State seizes deer from Southampton property

Published 12:00 am Thursday, October 11, 2007

FRANKLIN—Deer that were in the care of a local rehabilitator were removed from their pen off Delaware Road in Southampton County Thursday by Virginia Department of Game and Inland Fisheries officials.

George Watson, a state-licensed Category 2 rehabber who has been rehabilitating deer &uot;between 25 and 30 years,&uot; said that a couple of weeks ago, the officials showed up with search warrants for the pen and the scale house where he works, and for his home in Boykins. The pen and scale house are at the same location.

&uot;They told me that they had information that I had been putting chips in the deer,&uot; Watson said. &uot;They removed all of the syringes and medical supplies I had for the deer, as well as five picture albums, and ear tags as well as identification chips. They even took medicine that we had for our dog.&uot;

Watson said he was told that he couldn’t even so much as mark the deer with paint, which he used to do so he could tell them apart to properly keep up with their medications.

&uot;I was also told (by VDGIF) that I couldn’t put ear tags on them or use the chips. The chips I had weren’t the type used for tracking animals, they were for identification purposes. I was going to use them so that if the area hunt club killed any deer, I could check to see if they had been healthy—(in other words) how my rehabbing is.&uot;

Watson said he never used the ear tags or the chips.

Watson said he began receiving comments from the state agency about mid-August when he was visited by a VDGIF wildlife biologist who told him he had to release his deer by Sept. 15, although he could feed them until Oct. 1. Watson said the rules set by VDGIF for rehabbers allow 180 days for the rehabbing process.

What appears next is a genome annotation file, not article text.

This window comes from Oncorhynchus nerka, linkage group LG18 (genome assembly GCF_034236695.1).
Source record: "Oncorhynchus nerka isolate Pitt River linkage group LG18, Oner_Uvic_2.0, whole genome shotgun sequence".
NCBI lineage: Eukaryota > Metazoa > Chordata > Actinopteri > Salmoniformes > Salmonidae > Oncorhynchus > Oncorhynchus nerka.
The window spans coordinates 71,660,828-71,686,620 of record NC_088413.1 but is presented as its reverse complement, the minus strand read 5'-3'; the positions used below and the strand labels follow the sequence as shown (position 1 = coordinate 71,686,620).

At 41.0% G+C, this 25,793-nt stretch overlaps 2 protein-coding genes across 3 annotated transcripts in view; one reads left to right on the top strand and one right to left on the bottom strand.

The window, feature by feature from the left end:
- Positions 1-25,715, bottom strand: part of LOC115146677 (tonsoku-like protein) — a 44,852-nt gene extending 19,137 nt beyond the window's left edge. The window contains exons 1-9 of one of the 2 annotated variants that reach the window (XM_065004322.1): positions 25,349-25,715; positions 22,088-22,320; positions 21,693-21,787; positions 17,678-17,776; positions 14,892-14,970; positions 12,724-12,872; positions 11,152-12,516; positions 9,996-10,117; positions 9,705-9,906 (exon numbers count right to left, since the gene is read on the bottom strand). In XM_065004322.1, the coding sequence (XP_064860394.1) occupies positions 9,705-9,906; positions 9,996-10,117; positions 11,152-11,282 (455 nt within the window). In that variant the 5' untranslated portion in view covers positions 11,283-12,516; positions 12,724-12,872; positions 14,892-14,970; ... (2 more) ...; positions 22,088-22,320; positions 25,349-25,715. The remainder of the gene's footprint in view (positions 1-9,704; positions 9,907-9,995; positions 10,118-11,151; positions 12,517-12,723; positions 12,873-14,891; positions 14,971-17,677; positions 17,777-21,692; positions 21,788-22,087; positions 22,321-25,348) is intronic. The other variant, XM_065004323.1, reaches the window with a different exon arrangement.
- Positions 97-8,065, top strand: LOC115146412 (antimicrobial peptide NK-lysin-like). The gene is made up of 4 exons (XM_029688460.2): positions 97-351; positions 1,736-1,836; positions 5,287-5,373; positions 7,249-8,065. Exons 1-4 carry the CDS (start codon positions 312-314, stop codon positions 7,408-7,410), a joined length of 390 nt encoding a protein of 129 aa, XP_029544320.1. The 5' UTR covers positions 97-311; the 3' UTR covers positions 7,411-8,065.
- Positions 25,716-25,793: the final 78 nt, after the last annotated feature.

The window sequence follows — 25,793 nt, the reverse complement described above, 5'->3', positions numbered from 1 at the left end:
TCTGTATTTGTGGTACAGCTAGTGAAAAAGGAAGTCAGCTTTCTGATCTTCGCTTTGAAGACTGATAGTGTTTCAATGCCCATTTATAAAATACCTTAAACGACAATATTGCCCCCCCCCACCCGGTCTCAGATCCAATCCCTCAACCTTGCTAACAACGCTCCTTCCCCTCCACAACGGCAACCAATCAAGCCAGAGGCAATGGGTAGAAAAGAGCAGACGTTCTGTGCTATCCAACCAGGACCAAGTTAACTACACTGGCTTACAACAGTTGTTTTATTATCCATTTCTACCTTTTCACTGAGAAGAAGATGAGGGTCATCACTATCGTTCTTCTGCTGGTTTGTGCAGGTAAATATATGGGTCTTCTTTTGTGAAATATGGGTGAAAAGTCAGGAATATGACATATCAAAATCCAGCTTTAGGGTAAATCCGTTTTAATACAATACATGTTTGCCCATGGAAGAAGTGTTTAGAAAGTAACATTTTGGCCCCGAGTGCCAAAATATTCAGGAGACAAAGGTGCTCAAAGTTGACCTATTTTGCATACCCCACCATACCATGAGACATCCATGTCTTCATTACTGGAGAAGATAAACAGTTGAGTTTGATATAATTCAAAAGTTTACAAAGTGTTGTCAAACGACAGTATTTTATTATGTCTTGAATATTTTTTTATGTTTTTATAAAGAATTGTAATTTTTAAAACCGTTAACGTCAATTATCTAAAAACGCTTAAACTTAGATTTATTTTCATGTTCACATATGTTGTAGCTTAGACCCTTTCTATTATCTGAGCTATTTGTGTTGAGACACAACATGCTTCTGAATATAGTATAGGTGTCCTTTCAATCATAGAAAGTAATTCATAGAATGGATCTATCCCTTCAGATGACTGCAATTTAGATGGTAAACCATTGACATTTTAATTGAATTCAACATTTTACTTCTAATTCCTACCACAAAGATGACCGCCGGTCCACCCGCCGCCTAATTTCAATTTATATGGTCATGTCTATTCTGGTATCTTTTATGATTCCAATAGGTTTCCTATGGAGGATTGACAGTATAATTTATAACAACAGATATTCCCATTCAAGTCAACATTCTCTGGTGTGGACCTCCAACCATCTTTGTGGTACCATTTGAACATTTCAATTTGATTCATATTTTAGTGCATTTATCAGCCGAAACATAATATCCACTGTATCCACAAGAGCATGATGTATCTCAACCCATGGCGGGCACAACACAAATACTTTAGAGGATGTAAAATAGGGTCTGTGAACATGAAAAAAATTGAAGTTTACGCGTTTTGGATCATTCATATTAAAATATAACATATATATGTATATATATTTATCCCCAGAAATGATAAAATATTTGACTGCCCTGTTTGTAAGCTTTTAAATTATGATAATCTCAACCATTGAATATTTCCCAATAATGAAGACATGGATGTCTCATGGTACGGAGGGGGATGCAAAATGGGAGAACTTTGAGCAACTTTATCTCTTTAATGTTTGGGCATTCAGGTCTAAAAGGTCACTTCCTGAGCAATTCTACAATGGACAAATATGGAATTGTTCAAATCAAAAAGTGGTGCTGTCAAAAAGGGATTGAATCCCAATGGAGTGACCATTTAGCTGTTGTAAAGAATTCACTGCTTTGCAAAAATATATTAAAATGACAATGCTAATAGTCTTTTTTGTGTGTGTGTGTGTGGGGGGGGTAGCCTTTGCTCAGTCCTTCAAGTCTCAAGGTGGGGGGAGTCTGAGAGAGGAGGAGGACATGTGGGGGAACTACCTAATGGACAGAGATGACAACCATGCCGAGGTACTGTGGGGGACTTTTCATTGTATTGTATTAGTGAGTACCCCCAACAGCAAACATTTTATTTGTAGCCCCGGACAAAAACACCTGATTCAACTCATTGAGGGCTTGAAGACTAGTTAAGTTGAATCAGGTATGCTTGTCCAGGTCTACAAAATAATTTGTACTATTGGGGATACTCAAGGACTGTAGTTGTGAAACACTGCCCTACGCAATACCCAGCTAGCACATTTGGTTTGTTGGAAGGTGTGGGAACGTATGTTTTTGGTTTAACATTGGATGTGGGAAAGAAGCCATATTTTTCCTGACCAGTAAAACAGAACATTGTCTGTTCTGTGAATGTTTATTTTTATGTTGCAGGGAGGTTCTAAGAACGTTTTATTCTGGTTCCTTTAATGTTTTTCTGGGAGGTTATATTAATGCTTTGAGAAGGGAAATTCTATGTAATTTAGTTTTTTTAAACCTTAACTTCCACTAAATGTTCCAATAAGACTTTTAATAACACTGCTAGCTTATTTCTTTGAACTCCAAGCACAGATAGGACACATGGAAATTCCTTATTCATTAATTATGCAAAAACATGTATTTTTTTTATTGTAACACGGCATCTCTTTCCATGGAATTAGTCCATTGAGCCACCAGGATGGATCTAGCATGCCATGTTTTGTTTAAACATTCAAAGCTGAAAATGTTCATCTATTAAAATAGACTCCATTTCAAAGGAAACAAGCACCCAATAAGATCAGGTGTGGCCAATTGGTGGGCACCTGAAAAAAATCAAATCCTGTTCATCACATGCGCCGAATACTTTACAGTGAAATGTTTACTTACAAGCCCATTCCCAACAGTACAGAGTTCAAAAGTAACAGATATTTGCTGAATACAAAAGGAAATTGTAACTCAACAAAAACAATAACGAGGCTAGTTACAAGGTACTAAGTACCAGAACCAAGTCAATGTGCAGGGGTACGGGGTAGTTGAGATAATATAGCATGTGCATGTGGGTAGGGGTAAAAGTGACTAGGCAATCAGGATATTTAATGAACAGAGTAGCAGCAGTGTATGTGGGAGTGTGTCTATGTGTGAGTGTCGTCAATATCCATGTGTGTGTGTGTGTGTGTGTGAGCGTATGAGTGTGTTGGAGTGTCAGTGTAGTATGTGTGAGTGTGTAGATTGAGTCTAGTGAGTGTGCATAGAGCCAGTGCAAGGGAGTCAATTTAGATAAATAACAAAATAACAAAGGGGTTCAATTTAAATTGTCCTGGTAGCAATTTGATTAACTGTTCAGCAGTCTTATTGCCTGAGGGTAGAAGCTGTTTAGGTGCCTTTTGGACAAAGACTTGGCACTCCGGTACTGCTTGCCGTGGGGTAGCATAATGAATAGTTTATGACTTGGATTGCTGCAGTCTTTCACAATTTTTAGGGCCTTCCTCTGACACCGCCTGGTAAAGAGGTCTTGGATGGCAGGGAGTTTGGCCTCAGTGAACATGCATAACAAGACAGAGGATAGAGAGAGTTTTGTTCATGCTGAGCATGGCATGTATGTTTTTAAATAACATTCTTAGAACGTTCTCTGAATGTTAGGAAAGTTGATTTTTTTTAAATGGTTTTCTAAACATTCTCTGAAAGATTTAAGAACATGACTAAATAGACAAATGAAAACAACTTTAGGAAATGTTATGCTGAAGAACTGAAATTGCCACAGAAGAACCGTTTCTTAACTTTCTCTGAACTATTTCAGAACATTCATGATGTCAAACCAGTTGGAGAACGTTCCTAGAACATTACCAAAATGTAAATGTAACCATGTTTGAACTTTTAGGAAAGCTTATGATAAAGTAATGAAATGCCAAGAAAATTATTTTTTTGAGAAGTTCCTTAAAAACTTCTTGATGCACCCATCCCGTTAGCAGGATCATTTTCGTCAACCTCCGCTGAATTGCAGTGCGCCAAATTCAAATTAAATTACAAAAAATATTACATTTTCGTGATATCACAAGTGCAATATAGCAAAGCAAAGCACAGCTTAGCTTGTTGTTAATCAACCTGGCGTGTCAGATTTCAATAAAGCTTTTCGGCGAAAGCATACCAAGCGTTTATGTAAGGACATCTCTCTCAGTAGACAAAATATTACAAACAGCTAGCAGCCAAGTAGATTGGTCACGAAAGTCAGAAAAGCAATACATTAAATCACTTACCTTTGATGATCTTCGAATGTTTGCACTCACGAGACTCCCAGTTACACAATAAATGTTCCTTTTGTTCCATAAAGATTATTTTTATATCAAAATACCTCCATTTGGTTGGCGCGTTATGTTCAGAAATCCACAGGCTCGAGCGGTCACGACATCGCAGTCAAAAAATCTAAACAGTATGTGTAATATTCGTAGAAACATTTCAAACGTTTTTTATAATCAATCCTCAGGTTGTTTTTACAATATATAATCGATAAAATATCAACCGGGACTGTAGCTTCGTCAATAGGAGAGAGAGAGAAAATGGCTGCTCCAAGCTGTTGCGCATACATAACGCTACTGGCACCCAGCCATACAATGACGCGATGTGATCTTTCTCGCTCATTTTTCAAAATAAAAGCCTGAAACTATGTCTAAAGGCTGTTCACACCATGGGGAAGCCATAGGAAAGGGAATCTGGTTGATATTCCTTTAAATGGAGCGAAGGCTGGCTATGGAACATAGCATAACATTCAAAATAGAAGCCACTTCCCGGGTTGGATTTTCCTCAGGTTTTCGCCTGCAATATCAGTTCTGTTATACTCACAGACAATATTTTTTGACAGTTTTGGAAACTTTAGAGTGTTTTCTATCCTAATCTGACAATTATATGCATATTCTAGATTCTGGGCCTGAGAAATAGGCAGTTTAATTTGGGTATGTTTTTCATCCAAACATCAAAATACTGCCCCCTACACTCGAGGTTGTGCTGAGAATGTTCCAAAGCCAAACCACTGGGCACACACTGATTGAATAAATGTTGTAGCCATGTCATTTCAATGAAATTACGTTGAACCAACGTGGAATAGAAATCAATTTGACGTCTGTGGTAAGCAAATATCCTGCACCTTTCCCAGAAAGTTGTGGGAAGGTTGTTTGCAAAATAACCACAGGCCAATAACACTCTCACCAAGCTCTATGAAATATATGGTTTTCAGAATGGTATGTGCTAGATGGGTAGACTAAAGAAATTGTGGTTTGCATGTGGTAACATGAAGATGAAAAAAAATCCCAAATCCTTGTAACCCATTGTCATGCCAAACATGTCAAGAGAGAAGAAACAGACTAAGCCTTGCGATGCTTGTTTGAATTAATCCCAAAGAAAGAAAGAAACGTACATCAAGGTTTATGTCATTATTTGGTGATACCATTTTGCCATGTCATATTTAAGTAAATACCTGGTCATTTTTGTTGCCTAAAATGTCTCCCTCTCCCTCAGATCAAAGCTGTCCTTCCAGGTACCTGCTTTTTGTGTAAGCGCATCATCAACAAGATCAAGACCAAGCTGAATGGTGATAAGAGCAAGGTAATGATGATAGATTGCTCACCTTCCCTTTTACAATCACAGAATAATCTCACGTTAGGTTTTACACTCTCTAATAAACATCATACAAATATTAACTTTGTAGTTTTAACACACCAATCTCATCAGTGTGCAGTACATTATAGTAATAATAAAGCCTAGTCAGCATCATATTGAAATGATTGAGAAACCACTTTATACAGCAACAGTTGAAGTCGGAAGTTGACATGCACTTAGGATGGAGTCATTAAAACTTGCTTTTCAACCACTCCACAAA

&uot;But they ignored that rule,&uot; he said. &uot;My first one would not have been released until Dec. 5.&uot; Watson said he told the biologist that he was not ready to release the deer and was told that, &uot;there would be consequences.&uot;

Watson said, &uot;I called the chief of the game commission and told him I didn’t want to release them because there was a pig-picking (coming up in a few days) and because of the traffic, I was afraid the fawns would get hit on the road.&uot;

Watson said the chief returned his call the same day to tell him not to release the deer until he called again to tell him to do so.

On Sept. 27, Watson came back from lunch to his workplace to discover two VDGIF officials in his deer pen.

&uot;They had cut the lock to the pen, which cost me $12 to replace,&uot; he said. &uot;They didn’t show me a search warrant until they were ready to leave.

&uot;They all have my cell phone number, I don’t know why they had to cut the lock.&uot;

Watson discovered later that officials were also searching his home, the day the supplies and tags were seized.

He said he was visited Oct. 4 by officials again, who told him that wildlife biologists were coming the week of the 8th to &uot;dart (sedate with darts) all of the deer and move all of them away.&uot;

Watson said, &uot;I have a perfect place to release them —probably 2,000 acres of woodland.&uot;

About 10 minutes later, he said, about 10 different VDGIF officials in 10 vehicles, pulling a horse trailer, showed up at the pen.

&uot;My son and I offered to put the deer in pet carriers but they said they were going to do it their way and for us not to interfere,&uot; he said.

&uot;They darted them, then ear tagged them, which I was told not to do. They dragged the fawns to the horse trailer when they had more than enough help to pick them up.

&uot;During this episode, they confiscated both of my cell phones, as well as the company cell phone.

&uot;They wouldn’t tell me where they were taking the deer. They just said they were going to a preserve.&uot;

Watson said he felt like the chief had not owned up to the initial advice he gave Watson to hold the deer until he called.

&uot;I think he could have stopped this,&uot; Watson said.

Gwen Dean, assistant director of information and education for VDGIF said not a whole lot of information could be released at this time, as the investigation is still ongoing.

&uot;At this point, I can let you know that the fawns were moved to an undisclosed area and were released unharmed by biologists.&uot;

Dean said the investigation should be completed in approximately seven to 10 days.

For more coverage of this story, see Wednesday’s print edition of The Tidewater News.